Shades Of Grey: Sadly Remembering Davy Jones’s Musical Legacy

It is with a very heavy heart that I find myself today, for the first time ever, in the regrettable position of having to write about the death of a celebrity crush. My very first celebrity crush, in fact: Davy Jones, aka the Cute Monkee, who tragically died of a heart attack this week at only age 66. Today I am feeling a personal loss, but more importantly, Davy's passing is a huge loss for music in general, even if he and his bandmates didn't initially get the critical respect they deserved.

Looking back, the Monkees' influence is obvious, extensive, and impressive. In a post-MTV age when television and music are so utterly intertwined, be it on reality shows like "American Idol" and "The Voice" or scripted shows like "Glee" and "Smash," the band's legendary television series, which made them the first music artist to win two Emmy Awards, was a clear ground-breaker and game-changer. (It boggles my mind that it only lasted TWO seasons, yet made such a decades-spanning impact). The band also introduced the music world to legends like Jimi Hendrix and Tim Buckley (the former embarked on his first U.S. tour as the Monkees' opening act in 1967; the latter appeared on "The Monkees'" very last episode on Labor Day 1968), and their songs have been covered by everyone from the Sex Pistols, Johnny Thunders, and Minor Threat, to Run-DMC, to Coldplay and the Polyphonic Spree. The Monkees' hit "Daily Nightly" was actually the first rock recording to feature a Moog synthesizer. Legendary acid guru Timothy Leary even once said that the Monkees "brought long hair into the living room." Not too shabby for a band that was once considered to be a made-for-TV novelty act, huh?

But that's exactly what music critics thought of the Monkees when their TV show made its debut 46 years ago. The series, inspired by the Beatles' A Hard Day's Night, was put together via an open casting call for "4 insane boys," advertised in the Daily Variety and The Hollywood Reporter, which read: "Folk & Roll Musicians-Singers for acting roles in new TV series." Twenty-year-old Davy, a former horse jockey and established stage actor, was one of 400 applicants, along with actor Mickey Dolenz and two men who were primarily musicians, Michael Nesmith and Peter Tork. And thus, a band was born, and on September 12, 1966, the Monkees were introduced to America on NBC. It was hardly the most organic way for a band to develop--and the Monkees weren't really a band in the true sense of word, at least not back then, although that would soon change--so it's no wonder that skeptical music critics scoffed at the time, dubbing the Monkees the "Pre-Fab Four."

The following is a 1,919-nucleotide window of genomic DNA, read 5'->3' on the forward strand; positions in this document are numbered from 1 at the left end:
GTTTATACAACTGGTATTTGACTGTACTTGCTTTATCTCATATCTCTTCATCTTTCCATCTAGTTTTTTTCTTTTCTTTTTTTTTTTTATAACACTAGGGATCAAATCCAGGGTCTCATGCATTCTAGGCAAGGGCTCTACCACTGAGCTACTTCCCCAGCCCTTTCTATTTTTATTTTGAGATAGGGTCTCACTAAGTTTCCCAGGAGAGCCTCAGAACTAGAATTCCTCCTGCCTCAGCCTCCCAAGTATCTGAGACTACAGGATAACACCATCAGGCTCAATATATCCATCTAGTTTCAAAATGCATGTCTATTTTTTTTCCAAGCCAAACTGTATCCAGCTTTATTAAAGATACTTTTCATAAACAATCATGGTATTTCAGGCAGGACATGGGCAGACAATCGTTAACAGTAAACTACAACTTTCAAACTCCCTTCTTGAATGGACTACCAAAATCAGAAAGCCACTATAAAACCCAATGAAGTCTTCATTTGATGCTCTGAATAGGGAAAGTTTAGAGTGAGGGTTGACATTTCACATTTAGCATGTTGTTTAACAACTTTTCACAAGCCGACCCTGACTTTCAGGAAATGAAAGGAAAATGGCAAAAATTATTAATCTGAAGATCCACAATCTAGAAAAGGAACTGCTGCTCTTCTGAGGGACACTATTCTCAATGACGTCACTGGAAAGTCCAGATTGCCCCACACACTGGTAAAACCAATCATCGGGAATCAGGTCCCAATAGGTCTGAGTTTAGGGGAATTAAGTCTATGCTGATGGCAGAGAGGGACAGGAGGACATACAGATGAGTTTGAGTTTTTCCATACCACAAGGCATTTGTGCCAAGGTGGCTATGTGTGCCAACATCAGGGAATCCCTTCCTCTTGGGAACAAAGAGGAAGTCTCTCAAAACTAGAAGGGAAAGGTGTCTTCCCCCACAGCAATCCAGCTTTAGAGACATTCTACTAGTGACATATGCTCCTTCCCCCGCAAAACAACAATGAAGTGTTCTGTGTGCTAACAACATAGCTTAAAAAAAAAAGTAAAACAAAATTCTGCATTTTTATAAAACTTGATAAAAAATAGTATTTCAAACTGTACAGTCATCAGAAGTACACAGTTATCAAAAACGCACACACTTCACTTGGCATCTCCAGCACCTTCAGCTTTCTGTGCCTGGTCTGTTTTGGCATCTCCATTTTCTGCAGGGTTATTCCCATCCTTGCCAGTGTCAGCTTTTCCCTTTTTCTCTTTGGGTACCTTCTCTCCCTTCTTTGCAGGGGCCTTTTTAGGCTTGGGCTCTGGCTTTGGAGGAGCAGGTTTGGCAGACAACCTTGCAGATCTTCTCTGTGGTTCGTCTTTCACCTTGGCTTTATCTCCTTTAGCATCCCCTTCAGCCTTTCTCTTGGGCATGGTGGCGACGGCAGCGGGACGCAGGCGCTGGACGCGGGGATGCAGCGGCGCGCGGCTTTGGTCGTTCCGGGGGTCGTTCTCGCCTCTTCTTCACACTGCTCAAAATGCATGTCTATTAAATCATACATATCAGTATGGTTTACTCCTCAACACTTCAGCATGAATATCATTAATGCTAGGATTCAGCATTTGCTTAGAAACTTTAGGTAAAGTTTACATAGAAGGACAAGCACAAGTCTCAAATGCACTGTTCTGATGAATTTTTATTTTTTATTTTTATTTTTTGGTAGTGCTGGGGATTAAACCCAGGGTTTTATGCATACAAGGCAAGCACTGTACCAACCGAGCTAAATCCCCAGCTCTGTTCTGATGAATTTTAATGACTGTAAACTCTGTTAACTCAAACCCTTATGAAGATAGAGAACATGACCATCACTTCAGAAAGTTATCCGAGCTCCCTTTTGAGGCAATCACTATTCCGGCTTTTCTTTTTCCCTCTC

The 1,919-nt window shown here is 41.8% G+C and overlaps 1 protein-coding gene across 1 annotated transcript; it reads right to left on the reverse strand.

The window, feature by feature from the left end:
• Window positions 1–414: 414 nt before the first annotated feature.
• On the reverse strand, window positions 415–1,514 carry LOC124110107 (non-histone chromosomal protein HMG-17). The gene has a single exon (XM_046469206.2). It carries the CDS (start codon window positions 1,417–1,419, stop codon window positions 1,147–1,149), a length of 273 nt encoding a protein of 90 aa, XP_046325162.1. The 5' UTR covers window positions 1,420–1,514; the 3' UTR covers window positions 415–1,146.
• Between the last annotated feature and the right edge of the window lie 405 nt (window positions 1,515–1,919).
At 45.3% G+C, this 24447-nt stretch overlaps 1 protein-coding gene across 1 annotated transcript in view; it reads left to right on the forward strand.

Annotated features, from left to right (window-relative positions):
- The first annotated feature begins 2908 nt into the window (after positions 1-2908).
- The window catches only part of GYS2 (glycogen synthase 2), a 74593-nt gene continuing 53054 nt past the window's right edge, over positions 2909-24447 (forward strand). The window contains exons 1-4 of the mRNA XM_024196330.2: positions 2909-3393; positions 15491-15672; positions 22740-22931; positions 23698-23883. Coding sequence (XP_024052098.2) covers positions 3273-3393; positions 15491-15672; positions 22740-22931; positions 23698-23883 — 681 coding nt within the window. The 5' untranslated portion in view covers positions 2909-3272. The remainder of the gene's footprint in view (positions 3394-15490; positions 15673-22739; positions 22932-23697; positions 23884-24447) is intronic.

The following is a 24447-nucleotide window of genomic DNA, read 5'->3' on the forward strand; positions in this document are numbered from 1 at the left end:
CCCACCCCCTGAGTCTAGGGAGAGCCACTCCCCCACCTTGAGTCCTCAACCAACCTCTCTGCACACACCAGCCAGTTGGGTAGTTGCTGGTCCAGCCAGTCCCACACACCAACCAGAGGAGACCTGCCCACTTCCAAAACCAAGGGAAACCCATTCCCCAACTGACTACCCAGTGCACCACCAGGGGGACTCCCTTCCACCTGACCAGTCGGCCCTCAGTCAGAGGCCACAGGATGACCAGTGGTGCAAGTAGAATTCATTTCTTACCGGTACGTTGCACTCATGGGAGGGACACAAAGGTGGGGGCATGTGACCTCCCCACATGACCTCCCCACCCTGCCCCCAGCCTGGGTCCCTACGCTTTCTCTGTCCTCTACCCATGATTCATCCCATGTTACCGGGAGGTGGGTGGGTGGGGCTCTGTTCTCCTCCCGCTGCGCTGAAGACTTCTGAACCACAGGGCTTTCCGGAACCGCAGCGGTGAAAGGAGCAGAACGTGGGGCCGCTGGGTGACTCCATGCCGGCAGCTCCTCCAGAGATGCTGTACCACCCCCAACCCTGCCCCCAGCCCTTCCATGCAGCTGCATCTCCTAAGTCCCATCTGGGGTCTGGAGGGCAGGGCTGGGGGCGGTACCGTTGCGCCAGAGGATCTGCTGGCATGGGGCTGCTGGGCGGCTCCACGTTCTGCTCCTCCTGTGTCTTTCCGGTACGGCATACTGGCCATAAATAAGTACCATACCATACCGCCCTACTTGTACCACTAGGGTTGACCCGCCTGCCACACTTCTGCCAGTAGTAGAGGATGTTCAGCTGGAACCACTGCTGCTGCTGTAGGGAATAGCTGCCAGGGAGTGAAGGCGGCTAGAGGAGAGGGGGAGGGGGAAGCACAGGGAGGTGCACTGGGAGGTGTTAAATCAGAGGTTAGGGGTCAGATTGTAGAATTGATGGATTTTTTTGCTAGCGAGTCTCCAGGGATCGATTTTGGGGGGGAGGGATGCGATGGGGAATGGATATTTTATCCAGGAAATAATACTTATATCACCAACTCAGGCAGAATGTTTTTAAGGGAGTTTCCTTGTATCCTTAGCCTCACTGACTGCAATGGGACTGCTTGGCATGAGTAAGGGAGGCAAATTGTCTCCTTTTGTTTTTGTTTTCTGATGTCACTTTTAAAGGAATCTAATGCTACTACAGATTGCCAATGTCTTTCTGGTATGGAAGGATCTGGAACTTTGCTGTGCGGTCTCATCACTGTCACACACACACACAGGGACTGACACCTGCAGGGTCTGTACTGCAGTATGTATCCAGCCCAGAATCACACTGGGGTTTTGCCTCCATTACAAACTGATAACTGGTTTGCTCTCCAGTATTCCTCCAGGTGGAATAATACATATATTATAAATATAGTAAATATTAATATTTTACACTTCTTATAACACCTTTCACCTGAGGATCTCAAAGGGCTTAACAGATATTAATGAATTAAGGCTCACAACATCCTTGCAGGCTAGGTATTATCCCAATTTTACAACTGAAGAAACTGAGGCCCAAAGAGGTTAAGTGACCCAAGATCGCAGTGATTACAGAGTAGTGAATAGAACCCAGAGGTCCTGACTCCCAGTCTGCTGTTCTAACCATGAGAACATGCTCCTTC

Of course, when I was a wee child and first discovered the Monkees, I was blissfully unaware of what music critics had to say about them. Or that such a thing as a "music critic" even existed, really. All I knew was that I loved Davy's music. The Monkees' Greatest Hits was the first album I ever owned, a Christmas present I begged Santa Claus for at age 5, after my parents let me switch the channel from PBS for the first time and "The Monkees" quickly replaced "Sesame Street" as my childhood TV obsession. "The Monkees" seemed not like a sitcom, but like a reality show to me: a totally realistic rockumentary serial chronicling what it must surely be like to be in a band, what the rock 'n' roll lifestyle was supposedly all about. And to this day, I still choose to believe that bands are sort of like gangs: that they all live together in psychedelic "Real World"-style houses, sleep side-by-side in twin beds, cruise around in custom cars emblazoned with band logos, and get into all sorts of madcap adventures soundtracked by their own awesome pop songs, walking down the street and getting the funniest looks from everyone they meet. That's what a band should be, right? I secretly suspect all bands aspire to be the Monkees in real life.